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    Overlord is one of those games that should be brilliant. Back in the 90’s Dungeon Keeper was a fantastic game for the PC as you got to play at being evil for a change, rather than the hero trying to save the world, which is exactly what Overlord has you doing. Couple that with some very good humour (Overlord is written by Rhianna Pratchett, daughter of Terry, author of Discworld) and the possibilities that controlling a horde of doughty minions provides, it’s hard to see how Overlord can be anything but a roaring success. In fact it still has me confused as to why we’ve now had three games and still don’t seem to be coming close to fulfilling the potential.

    The first Overlord game was a great start to the series, only hindered by some annoying camera issues, lack of map and some dodgy AI. Nothing that couldn’t have been resolved in a sequel. Overlord II however has failed to resolve those issues (other than the addition of a next-to-useless mini-map) and has ended up being an inferior game to the first.

    Overlord: Dark Legend is a better game than Overlord II, despite being on the technically inferior Wii. The map is actually useful and the levels are no longer so large that you become bored by the time you’ve reached the halfway point. The battles are much smaller as well, helped by the fact that you can only have a maximum of 25 minions in your party (rather than the 50 in Overlord II), which makes them more manageable and strategic.

    The controls are much easier to get to grips with on the Wii, which isn’t something I often get to say. Being able to point where you want your minions to go, and the ability to move the camera far more freely, are very welcome additions. Climax Studios have really done a great job of integrating the Wii’s unique control system into the game.

    The souls you harvest are no longer colour specific and instead can be used globally across all of your minions. This makes it somewhat easier and less frustrating than the other Overlord games, as you no longer have to worry about running out of the different types of minions (there are four in all; brown for brawn, red for fire, green for stealth and blue for water) and can therefore take a few more risks.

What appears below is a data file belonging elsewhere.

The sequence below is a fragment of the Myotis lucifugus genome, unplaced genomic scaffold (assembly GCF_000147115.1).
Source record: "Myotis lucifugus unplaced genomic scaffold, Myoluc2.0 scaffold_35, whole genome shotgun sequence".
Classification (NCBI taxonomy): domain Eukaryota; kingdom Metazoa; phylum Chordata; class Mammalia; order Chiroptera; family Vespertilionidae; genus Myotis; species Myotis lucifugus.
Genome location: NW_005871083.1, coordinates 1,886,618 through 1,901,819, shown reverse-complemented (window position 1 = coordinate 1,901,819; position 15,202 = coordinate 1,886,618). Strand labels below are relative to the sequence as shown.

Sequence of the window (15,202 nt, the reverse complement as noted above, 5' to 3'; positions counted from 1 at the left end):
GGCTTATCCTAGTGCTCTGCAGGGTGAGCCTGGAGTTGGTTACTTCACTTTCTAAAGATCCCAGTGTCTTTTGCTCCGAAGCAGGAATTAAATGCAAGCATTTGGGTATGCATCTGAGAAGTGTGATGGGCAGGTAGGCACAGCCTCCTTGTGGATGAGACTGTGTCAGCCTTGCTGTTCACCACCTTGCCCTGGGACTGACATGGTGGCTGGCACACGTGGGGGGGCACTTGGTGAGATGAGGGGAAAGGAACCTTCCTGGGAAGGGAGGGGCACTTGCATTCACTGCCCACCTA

But for every step Overlord: Dark Legend takes forward, it takes a giant Paula Abdul two steps back.

    The graphics, while stationary, look very nice for a Wii game. But seeing them in motion is a totally different experience. Frame-rates drop regularly, especially when there are a lot of minions/enemies on the screen, and at times make sections of the game unplayable. There is also a serious amount of last-gen draw-in distance (detail draws in just a few in-game feet away from your Overlord character) and you and your minions will be regularly clipping through scenery.

    The audio too suffers a similar fate. The characters are well voiced, especially your devoted Minion Master Gnarl, and at times the dialogue is genuinely funny. It’s therefore such a shame that lines of the dialogue regularly fail to finish before a cut-scene ends, or when a line is repeated over another line, rendering the dialogue inaudible.

    Minions still don’t always pick up what you want, or attack what you tell them to. The levels are still extremely linear and the magic powers are hardly ever worth using. The main step backwards though is one that hasn’t been seen in an Overlord game before…crashes.

    Throughout my ten hours with the game, I experienced a number of game-ending crashes. To a certain extent I can overlook dodgy frame-rates and a lack of spit and polish if the rest of the game lives up to it, but constant freezes are unacceptable and point to the game either not being properly tested or being rushed out to meet the same release deadline of Overlord II.

    Freezes aside, Overlord: Dark Legend would never be the game it could have been. The game is far too easy, you get to see everything it has to offer within the first couple of hours, and the magic powers (and the new ability to throttle a minion and use it as a bomb) are very underused. It’s also very similar to Pikmin in game design but it never comes close to reaching the fun, charm, polish or challenge that Pikmin delivers.

    I had high hopes for the sequel and for this completely new version for the Wii, but I’m now starting to wonder whether we’ll ever get the game that the series really deserves.

    Score: 6/10

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